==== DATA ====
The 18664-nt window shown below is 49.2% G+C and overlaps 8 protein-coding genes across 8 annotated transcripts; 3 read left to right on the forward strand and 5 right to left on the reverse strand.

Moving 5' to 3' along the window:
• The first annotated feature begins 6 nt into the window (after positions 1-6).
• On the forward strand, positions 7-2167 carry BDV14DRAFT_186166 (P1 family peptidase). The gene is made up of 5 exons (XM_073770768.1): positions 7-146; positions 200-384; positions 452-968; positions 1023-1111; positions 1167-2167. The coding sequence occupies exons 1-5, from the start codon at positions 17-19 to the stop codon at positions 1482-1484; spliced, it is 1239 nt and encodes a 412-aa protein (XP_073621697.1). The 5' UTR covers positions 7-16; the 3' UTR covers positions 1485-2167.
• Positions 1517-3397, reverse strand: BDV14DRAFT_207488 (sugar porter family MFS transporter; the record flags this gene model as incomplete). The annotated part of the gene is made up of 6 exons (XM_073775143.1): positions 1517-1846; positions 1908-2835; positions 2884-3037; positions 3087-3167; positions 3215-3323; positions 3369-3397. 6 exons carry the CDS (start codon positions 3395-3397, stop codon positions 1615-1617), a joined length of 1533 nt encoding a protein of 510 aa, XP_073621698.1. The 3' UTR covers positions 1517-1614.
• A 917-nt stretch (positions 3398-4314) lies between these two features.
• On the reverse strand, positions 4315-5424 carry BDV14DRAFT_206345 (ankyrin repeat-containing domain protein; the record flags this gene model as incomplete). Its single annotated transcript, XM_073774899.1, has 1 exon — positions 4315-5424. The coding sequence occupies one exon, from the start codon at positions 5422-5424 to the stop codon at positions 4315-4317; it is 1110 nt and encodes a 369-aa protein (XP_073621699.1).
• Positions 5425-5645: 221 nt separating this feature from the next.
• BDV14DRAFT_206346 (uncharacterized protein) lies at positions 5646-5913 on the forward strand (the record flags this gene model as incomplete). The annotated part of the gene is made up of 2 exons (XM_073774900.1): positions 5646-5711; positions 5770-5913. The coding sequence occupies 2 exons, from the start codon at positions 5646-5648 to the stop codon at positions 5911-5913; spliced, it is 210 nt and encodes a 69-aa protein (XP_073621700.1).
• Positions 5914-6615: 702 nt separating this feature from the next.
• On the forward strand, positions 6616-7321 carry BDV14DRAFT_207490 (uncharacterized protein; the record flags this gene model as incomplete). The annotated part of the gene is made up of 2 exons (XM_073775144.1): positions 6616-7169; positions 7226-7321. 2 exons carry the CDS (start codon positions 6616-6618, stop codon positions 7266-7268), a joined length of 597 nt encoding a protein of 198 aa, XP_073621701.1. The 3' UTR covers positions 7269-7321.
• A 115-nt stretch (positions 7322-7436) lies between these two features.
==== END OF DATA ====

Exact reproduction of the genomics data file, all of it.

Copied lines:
The 18664-nt window shown below is 49.2% G+C and overlaps 8 protein-coding genes across 8 annotated transcripts; 3 read left to right on the forward strand and 5 right to left on the reverse strand.

Moving 5' to 3' along the window:
• The first annotated feature begins 6 nt into the window (after positions 1-6).
• On the forward strand, positions 7-2167 carry BDV14DRAFT_186166 (P1 family peptidase). The gene is made up of 5 exons (XM_073770768.1): positions 7-146; positions 200-384; positions 452-968; positions 1023-1111; positions 1167-2167. The coding sequence occupies exons 1-5, from the start codon at positions 17-19 to the stop codon at positions 1482-1484; spliced, it is 1239 nt and encodes a 412-aa protein (XP_073621697.1). The 5' UTR covers positions 7-16; the 3' UTR covers positions 1485-2167.
• Positions 1517-3397, reverse strand: BDV14DRAFT_207488 (sugar porter family MFS transporter; the record flags this gene model as incomplete). The annotated part of the gene is made up of 6 exons (XM_073775143.1): positions 1517-1846; positions 1908-2835; positions 2884-3037; positions 3087-3167; positions 3215-3323; positions 3369-3397. 6 exons carry the CDS (start codon positions 3395-3397, stop codon positions 1615-1617), a joined length of 1533 nt encoding a protein of 510 aa, XP_073621698.1. The 3' UTR covers positions 1517-1614.
• A 917-nt stretch (positions 3398-4314) lies between these two features.
• On the reverse strand, positions 4315-5424 carry BDV14DRAFT_206345 (ankyrin repeat-containing domain protein; the record flags this gene model as incomplete). Its single annotated transcript, XM_073774899.1, has 1 exon — positions 4315-5424. The coding sequence occupies one exon, from the start codon at positions 5422-5424 to the stop codon at positions 4315-4317; it is 1110 nt and encodes a 369-aa protein (XP_073621699.1).
• Positions 5425-5645: 221 nt separating this feature from the next.
• BDV14DRAFT_206346 (uncharacterized protein) lies at positions 5646-5913 on the forward strand (the record flags this gene model as incomplete). The annotated part of the gene is made up of 2 exons (XM_073774900.1): positions 5646-5711; positions 5770-5913. The coding sequence occupies 2 exons, from the start codon at positions 5646-5648 to the stop codon at positions 5911-5913; spliced, it is 210 nt and encodes a 69-aa protein (XP_073621700.1).
• Positions 5914-6615: 702 nt separating this feature from the next.
• On the forward strand, positions 6616-7321 carry BDV14DRAFT_207490 (uncharacterized protein; the record flags this gene model as incomplete). The annotated part of the gene is made up of 2 exons (XM_073775144.1): positions 6616-7169; positions 7226-7321. 2 exons carry the CDS (start codon positions 6616-6618, stop codon positions 7266-7268), a joined length of 597 nt encoding a protein of 198 aa, XP_073621701.1. The 3' UTR covers positions 7269-7321.
• A 115-nt stretch (positions 7322-7436) lies between these two features.